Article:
Pros and Cons of Private Student Loans
When considering student loans for college, it’s wise to max out federal loans first since they offer relatively low interest rates and flexible repayment plans. But if you need additional funds, private student loans can help. Just make sure to review the pros and cons of student loans from private lenders before taking on more debt.
Private student loans pros and cons
Private student loans, also known as alternative student loans, can help with financial gaps not covered by federal financial aid. Let’s take a closer look at the main benefits and downsides of a private student loan for college, university or other post-secondary school.
Pros of private student loans
Rewards for excellent credit
Your credit score doesn’t matter with most types of federal student loans. Congress sets the Federal Student Loan interest rates, with everyone receiving the same rate regardless of credit.
With private student loans, though, you can be rewarded if you have (or your cosigner has) excellent credit. Currently, you may find private loan annual percentage rates as low as 3.99%. Although federal student loan rates for undergraduates are set at 5.50%, graduate students can expect to pay 7.05% for unsubsidized Direct loans or 7.54% for grad PLUS Loans.
Higher borrowing limits
Alternative student loans typically come with higher borrowing limits than federal debt. If you’re attending a pricey school, your financial aid package might not cover all education-related expenses.
With federal student loans, the aggregate limit as of Dec. 7, 2022, was $31,000 for a dependent undergraduate or $57,500 for an independent undergraduate. For graduate student loans, the cap is $138,500 — including what you already received as an undergrad.
Depending on your degree level, you can borrow up to 100% of your cost of attendance with alternative student loans. If you experience a “funding gap” because federal student loan caps restrict you, private student loans can help bridge the difference.
Statute of limitations
When you default on your federal student loans, there is no statute of limitations. No matter what happens or how long your debt remains in default, you must repay your loans eventually. The government can even garnish your wages and tax refunds to repay your federal student loan debt.
One of the major pros of student loans from a private lender is a statute of limitations when you default. The timeline varies by state but can range from three to 10 years. After this, lenders have limited options to collect from you.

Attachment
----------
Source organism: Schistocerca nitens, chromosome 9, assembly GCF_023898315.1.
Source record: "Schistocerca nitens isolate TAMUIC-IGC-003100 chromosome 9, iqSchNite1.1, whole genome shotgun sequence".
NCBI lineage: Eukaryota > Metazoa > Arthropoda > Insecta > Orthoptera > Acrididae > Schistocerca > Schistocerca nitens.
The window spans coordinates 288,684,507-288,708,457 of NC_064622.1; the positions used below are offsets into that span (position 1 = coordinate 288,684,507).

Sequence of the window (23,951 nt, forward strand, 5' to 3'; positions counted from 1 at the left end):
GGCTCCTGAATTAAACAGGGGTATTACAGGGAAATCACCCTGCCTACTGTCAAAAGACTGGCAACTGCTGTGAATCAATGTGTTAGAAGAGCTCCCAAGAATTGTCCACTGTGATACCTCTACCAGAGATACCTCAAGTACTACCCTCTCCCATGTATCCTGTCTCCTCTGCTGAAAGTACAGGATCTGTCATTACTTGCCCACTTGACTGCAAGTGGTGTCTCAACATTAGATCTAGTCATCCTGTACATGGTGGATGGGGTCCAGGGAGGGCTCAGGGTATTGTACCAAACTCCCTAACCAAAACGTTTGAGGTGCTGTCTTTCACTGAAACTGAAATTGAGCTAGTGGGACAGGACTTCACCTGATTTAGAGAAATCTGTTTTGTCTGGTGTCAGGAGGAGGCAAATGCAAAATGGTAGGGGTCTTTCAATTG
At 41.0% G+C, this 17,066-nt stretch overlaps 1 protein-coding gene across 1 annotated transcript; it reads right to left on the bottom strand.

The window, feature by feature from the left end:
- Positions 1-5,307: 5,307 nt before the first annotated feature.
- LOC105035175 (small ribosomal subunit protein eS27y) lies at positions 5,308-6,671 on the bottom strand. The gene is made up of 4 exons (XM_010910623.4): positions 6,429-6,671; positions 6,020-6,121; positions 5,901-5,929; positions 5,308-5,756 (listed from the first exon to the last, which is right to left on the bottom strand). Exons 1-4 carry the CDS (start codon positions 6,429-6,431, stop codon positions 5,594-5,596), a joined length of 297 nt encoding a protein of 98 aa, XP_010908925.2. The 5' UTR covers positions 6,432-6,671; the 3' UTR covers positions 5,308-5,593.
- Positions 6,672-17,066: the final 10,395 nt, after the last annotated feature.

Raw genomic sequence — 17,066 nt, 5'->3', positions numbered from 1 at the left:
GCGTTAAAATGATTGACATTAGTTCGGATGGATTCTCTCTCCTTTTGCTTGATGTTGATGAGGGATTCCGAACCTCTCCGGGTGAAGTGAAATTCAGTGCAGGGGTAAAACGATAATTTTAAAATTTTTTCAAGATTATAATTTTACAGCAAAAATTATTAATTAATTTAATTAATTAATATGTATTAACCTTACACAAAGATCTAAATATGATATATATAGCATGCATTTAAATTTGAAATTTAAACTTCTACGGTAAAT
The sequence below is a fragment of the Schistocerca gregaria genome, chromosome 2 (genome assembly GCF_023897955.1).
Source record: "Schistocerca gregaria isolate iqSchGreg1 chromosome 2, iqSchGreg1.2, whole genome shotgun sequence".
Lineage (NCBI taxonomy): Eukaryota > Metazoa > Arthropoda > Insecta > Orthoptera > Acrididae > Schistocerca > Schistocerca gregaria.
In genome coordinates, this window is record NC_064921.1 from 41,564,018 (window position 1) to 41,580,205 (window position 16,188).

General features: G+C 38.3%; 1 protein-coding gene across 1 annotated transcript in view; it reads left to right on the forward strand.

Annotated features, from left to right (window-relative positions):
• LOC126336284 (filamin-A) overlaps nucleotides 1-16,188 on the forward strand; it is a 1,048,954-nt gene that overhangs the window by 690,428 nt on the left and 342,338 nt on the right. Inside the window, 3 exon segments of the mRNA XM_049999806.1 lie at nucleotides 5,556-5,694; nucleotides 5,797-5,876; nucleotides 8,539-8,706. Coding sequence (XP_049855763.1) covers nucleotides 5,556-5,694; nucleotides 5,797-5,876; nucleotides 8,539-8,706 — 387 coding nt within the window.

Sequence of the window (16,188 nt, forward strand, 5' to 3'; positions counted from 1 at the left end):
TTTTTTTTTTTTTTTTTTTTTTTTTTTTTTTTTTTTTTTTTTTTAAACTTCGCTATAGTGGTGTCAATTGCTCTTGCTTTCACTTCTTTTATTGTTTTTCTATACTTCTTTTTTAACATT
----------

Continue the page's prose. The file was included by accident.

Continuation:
Although defaulting on student loans is detrimental to your credit and rarely advised, it’s reassuring to know that a private student loan default has an expiration date should the worst happen.
Quick application process
Many private lenders may offer a speedier application process than the Free Application for Federal Student Aid (FAFSA). In fact, private lender Earnest allows you to upload all documents from your phone, with most borrowers receiving a lending decision within 72 hours. By comparison, FAFSA can take up to five days for electronic submissions and 10 days for paper submissions.
Options for international students
The U.S. Department of Education doesn’t offer federal financial aid to most international students. However, some private lenders will lend to non-U.S. citizens. You will still need to meet the specific criteria, such as attending an eligible college on at least a half-time basis, having a valid student visa and most likely adding a U.S. citizen as a cosigner.
In addition, you can consider personal loans for non-U.S. citizens to help fund your education abroad.
Alternative funding if you lose financial aid
You might qualify for private student loans even if you lose your eligibility for federal aid. For example, you might receive little to no financial assistance if your expected family contribution (EFC) is too high.
In fact, private lenders are very unlikely to limit your funds due to having too high of an income, which can be an issue with federal loans. On the contrary, having a high family income can work in your favor here since it can help unlock more favorable interest rates and terms.
Cons of private student loans
Ineligible for income-driven repayment or federal forgiveness